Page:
With all due respect to Dr Samuel Johnson who said, "When a man is tired of London he is tired of life," he was speaking before the chaos of modern life: Tube delays; pubs with pokie machines and football on giant flat screens; young bankers with a few lagers in them who think they are East End 'ard men... It's possible to be very tired of London. That said, no journey through life is complete without having engaged it. But with what? Here are some suggestions.
Most people go over it or under it, but this waterway is the life of the old city. On a sunny day take a trip from Westminster Millennium Pier down to Richmond (get off at Kew and go through the gardens before getting a bus to Richmond) and have your camera ready. The commentary is full of historic information as well as pointing out the apartment Robbie Williams owns and the spot where the Beatles filmed a famous scene for Help!. At Richmond have a pint in a riverside pub then walk along the bank to the nearby Petersham Hotel for dinner. Historic, great views, superb food, and the place where Mick Jagger was photographed having lunch in 2002 when it was announced he was to be Sir Michael.
If it's good enough for Mick... As a day trip this can't be beat, and a taxi will take you to the Richmond Tube station for the trip back into central London.
The O2 CentreFormerly the ill-fated Millennium Dome on the Greenwich Peninsula, this massive structure - in increasingly interesting surroundings as apartments and sculpture pop up around it - is worth a day trip. The centre is home to the British Music Experience; display cases start at the end of the jazz era and move through the skiffle craze of the 50s. Each decade gets its own room with interactive historical sections, posters and clothing, instruments and music. Here are David Bowie's handwritten lyrics to Five Years from the Ziggy Stardust album; guitars owned by Pete Townshend and Coldplay's Chris Martin; clothes belonging to Spice Girls, Jimi Hendrix and Ringo Starr.
In a city full of great galleries this one stands out, not just for the $32 million expansion it recently underwent, but more for the contemporary art on the walls and its history. (Picasso's Guernica was exhibited here 50 years ago and currently an astonishing tapestry of the same is on display). The superb Dining Room where top chef Maria Elia has won wide acclaim (fours stars from AA Gill in The Times) is a must for lunch. The gallery is beside East Aldgate Tube station and Brick Lane is just around the corner. See the art in the morning, have lunch in the gallery restaurant then amble through Brick Lane with its hip bars, old pubs and funky shops (genuine vintage clothing from the days of Flappers, Teddy Boys to Swinging London).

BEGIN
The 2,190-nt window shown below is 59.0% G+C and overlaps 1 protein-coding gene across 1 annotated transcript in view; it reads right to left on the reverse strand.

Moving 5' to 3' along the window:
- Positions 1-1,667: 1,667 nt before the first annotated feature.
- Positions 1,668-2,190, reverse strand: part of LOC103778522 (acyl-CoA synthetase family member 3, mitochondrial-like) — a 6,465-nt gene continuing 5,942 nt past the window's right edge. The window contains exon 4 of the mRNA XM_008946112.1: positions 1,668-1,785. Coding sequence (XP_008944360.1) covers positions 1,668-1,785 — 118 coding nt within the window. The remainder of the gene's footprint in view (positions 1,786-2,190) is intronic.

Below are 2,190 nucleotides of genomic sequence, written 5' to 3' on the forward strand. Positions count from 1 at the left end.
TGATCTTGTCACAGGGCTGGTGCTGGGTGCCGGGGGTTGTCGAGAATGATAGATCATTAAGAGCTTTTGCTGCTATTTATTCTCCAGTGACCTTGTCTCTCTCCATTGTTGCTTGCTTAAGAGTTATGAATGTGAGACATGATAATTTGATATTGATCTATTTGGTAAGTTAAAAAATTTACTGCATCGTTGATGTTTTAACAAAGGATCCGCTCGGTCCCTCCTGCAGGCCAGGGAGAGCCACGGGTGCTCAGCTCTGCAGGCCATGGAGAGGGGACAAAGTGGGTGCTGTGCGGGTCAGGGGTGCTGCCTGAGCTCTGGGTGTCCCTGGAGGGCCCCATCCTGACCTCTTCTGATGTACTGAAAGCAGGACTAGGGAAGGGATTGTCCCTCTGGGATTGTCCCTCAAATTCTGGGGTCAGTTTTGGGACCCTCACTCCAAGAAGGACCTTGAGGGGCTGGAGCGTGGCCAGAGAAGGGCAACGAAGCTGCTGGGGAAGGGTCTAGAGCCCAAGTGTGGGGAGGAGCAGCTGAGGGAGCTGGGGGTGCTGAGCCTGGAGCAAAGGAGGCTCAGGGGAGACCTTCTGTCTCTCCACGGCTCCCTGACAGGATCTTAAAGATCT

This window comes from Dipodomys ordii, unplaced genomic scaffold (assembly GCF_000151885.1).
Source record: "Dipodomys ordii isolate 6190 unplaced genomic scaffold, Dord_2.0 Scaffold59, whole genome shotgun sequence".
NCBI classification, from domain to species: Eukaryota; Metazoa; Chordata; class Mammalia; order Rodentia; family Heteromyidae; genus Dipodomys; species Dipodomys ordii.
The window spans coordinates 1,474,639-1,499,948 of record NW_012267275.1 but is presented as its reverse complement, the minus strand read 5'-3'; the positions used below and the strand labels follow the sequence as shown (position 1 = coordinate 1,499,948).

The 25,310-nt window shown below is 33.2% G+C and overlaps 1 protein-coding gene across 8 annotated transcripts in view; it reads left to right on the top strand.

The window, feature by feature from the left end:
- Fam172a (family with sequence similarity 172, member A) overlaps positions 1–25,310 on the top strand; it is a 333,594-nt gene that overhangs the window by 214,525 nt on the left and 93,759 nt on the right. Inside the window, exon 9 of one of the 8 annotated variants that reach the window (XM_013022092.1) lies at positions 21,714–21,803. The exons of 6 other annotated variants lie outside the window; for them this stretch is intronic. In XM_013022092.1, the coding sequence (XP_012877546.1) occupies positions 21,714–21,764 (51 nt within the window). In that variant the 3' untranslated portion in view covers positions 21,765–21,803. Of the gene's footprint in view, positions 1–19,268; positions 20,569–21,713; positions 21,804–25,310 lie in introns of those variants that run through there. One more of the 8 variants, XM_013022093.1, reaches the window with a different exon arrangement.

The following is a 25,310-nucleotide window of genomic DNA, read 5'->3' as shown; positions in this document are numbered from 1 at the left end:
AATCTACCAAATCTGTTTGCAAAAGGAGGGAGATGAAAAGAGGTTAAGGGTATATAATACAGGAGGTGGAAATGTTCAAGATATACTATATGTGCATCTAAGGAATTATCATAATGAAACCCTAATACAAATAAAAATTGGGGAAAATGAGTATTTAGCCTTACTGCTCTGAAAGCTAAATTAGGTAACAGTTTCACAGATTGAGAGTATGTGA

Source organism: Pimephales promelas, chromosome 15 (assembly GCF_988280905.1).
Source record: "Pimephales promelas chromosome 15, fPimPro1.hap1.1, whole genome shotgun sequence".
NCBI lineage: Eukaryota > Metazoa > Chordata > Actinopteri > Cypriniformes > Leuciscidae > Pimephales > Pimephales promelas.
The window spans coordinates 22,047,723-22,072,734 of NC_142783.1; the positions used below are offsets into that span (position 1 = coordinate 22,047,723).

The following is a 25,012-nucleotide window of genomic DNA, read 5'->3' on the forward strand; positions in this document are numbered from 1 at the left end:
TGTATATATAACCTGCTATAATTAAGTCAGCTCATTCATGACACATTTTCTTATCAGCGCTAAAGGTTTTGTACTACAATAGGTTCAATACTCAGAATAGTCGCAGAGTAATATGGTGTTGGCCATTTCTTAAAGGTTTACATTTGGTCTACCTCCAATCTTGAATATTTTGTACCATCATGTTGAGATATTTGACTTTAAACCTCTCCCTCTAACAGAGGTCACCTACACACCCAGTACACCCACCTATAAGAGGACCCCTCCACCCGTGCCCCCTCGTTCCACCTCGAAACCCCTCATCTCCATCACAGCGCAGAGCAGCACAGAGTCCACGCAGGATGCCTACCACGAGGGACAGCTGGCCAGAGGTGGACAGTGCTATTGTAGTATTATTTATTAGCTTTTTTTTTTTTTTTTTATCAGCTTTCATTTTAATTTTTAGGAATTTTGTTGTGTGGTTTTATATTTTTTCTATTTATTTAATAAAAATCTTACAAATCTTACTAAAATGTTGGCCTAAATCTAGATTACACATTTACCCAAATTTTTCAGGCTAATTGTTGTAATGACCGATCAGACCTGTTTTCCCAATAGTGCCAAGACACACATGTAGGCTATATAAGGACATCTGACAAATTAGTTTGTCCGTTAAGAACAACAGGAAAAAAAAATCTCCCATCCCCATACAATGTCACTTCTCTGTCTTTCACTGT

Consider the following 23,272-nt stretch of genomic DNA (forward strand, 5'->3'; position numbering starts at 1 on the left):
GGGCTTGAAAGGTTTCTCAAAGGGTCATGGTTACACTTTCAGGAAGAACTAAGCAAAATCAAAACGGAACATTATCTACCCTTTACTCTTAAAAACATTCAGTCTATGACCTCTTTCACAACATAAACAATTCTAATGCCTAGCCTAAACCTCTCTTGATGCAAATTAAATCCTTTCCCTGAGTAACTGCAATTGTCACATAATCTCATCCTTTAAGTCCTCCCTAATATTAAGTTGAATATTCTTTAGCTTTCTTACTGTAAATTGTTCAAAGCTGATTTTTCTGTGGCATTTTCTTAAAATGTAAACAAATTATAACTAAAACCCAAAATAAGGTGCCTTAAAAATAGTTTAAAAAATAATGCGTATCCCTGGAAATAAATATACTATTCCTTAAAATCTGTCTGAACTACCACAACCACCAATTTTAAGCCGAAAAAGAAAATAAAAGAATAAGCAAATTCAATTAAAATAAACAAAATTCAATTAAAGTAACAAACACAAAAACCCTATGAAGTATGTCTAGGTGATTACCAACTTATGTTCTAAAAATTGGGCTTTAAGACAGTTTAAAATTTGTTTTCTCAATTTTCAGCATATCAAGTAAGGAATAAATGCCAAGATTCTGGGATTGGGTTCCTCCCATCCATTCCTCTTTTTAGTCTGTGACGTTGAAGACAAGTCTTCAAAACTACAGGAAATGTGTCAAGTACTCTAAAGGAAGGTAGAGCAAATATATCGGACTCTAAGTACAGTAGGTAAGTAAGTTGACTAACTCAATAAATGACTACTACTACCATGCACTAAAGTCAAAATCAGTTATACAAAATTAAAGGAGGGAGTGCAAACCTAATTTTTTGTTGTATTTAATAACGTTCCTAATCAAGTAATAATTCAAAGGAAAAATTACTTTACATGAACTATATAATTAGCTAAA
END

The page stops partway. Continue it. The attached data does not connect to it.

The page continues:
The Globe Theatre
If this isn't on your agenda, put aside bad memories of Shakespeare at school and come for a fascinating guided tour through this replica of a theatre from The Bard's time. There's an excellent museum of artefacts and costumes as well - and you are right next to the Tate Modern if you want to be swept up four centuries. For a small donation at the Tate you get to see some of the most cutting edge art of the 20th and 21st centuries, and the massive building is a stunner. Save some money for The Globe's gift shop where you can buy an "out damned spot" blood-splattered tea-towel, the "hoods make not monks" Henry VIII hoodie and a calendar of Shakespearean insults. Never knew Shakespeare could be so much fun, huh?
Go to Brixton
Multiculturalism doesn't get much more fun, rowdy and interesting than this suburb south of the river. Wander through Electric Avenue (left when you come of the Tube), poke your nose into old pubs or record shops run by dreadlocked Black British from the Caribbean, or shops full of Indian saris, religious paraphernalia and food. Have a genuine Caribbean meal of goat curry, jerk chicken, or the Jamaican national dish of ackee and saltfish at Bamboulas. If you dare, have a Guinness Punch (Guinness, condensed milk, cinnamon and nutmeg). Get the 139 bus back to central London, through suburban Brixton and Kennington, across Westminster Bridge by the Houses of Parliament, past Trafalgar Square, Horse Guards' Parade, Trafalgar Square and Piccadilly Circus... You'll see London's diversity out the window.
If you tire of that, you probably are tired of life.
Thames Cruises is at thamescruises.com/
The Petersham is at petershamhotel.co.uk
Whitechapel Gallery is at whitechapelgallery.org
Shakespeare's Globe is at shakespeares-globe.org
Bamboulas in Brixton is at bamboulas.net
Walks in London is at londonwalks.com